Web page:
|Employee or Independent Contractor?|
By: Jayson Schwarz and Aaron Grinhaus
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The alarm clock fails to ring, and you wake up and bolt out of bed straight for the door. You make it into to work just before nine o’clock, gasping. What motivated this exasperating exercise? Was it a fear of being fired or a fear of losing business? In today’s marketplace we have bosses and employees, and then there are those who fall in the gray area of “consultants” or “independent contractors” (“IC”), who are “hired” or contracted by businesses, though not in an employment capacity. These ICs are self-contained, independent businesses, which, on any given day, could be easily confused with the employee occupying the office next door. Given this opaque distinction, how does one know if someone is an employee or a consultant, and why does it matter?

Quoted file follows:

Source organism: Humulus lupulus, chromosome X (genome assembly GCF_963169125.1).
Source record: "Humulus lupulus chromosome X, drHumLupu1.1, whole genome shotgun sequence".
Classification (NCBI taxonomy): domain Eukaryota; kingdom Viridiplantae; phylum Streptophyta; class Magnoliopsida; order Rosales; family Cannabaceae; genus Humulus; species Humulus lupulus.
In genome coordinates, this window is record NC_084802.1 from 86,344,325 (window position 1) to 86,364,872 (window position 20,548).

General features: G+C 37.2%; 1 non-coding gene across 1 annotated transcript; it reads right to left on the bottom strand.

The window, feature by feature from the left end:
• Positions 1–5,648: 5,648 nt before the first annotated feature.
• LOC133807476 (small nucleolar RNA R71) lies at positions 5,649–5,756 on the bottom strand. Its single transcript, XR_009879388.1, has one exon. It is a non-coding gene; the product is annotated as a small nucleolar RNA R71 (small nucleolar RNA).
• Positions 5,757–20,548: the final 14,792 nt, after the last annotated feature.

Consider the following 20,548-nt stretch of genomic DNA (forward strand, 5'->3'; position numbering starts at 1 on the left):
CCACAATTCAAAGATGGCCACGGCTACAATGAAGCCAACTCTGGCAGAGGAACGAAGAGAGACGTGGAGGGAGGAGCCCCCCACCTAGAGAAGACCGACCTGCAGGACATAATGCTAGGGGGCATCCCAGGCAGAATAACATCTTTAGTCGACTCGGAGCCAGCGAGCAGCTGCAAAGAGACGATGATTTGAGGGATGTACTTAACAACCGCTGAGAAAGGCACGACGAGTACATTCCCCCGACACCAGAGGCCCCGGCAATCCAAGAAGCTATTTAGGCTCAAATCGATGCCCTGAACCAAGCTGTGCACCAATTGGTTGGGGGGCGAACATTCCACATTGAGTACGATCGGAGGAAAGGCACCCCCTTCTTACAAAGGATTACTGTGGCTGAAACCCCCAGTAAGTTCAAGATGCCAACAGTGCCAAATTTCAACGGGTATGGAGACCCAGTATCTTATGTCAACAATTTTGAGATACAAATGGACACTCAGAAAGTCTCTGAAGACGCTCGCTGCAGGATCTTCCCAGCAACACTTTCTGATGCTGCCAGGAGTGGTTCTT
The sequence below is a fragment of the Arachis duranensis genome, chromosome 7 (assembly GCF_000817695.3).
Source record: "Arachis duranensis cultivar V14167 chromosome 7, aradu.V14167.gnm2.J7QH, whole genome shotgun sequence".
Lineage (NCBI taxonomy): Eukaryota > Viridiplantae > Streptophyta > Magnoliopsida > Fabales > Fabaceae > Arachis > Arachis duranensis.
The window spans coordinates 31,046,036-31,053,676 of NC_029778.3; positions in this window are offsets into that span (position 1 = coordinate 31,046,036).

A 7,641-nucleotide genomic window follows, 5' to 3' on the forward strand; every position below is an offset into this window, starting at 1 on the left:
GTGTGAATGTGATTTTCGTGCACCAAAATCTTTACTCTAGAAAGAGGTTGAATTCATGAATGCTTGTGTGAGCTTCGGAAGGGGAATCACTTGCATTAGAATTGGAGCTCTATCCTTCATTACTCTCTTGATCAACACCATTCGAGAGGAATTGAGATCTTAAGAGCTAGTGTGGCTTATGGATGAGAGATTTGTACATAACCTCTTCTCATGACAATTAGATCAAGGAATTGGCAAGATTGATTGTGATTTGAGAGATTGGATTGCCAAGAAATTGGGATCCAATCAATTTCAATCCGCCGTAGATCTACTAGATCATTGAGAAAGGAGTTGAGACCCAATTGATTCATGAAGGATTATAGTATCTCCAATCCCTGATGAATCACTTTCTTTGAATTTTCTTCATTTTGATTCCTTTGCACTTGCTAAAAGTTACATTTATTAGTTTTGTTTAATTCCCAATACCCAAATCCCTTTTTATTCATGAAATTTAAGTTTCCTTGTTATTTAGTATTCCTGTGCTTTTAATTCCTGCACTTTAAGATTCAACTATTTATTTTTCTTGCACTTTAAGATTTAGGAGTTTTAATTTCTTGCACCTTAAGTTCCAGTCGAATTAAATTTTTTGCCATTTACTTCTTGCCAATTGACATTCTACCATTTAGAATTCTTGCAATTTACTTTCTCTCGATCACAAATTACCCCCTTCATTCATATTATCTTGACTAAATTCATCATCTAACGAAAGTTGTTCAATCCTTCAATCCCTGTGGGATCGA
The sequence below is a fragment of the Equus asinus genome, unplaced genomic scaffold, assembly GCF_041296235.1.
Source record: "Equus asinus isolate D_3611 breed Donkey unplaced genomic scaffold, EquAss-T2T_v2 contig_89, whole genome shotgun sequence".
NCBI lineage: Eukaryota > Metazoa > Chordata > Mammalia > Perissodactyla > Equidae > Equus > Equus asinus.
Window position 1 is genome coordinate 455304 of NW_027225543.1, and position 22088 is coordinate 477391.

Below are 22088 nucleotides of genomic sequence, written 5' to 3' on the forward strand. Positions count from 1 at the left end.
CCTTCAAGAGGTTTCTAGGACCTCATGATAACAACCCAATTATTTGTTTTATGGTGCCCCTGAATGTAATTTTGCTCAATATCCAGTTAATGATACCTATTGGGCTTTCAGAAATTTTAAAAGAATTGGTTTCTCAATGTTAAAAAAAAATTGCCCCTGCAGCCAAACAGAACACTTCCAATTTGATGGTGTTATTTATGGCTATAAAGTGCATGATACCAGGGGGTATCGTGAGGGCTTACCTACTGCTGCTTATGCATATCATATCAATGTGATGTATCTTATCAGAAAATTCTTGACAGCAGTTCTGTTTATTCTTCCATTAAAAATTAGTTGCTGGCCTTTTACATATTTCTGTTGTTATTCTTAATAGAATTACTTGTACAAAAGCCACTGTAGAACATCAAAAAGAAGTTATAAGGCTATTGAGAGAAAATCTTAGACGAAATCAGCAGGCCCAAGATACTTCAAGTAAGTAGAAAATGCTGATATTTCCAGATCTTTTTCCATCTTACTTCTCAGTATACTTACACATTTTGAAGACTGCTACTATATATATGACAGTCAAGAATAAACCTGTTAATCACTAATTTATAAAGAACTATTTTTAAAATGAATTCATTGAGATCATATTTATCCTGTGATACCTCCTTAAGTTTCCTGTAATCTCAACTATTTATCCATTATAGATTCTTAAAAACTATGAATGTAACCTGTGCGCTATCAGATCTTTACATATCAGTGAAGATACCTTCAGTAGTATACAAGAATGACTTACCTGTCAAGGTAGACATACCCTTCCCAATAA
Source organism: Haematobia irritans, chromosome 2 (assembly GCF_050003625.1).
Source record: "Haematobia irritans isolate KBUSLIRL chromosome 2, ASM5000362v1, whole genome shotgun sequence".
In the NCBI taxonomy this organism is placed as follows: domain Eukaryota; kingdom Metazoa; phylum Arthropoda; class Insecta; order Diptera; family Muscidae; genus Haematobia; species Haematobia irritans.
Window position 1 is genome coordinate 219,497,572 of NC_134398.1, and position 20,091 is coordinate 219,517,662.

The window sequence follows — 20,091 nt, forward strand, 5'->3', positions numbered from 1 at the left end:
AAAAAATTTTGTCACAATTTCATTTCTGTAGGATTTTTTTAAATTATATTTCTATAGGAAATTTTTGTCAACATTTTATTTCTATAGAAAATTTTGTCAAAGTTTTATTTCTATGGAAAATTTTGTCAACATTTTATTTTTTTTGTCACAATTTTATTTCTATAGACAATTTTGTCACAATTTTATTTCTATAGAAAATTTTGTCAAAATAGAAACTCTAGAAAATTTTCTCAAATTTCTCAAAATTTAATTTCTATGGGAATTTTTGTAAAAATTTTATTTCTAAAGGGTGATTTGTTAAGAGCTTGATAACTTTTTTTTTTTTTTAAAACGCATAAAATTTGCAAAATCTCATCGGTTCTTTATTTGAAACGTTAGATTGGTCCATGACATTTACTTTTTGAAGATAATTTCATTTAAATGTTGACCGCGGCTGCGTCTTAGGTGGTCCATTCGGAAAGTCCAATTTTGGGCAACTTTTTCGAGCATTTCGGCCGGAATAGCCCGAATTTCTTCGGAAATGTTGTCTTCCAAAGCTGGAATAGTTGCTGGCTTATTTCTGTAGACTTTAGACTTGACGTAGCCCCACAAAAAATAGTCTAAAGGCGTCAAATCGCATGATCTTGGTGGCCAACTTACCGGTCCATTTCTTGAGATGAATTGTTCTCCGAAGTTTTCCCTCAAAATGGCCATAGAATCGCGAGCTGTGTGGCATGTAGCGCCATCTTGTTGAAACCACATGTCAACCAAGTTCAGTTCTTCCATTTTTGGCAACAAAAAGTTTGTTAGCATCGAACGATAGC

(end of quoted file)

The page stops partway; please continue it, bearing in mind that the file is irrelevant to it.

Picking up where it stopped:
It is not easy to tell if someone toiling away in a business is an IC or an employee simply by observing his or her work activity or habits. In 67112 Ontario Ltd. v. Sagaz Industries Canada Inc., the Supreme Court of Canada sought to identify exactly what elements distinguished those who are ICs from those who are actual employees. The Court held that that “the central question is whether the person who has been engaged to perform the services is performing them as a person in business on his own account”, or in simple terms is the person really working for him or herself. The court considered the following factors: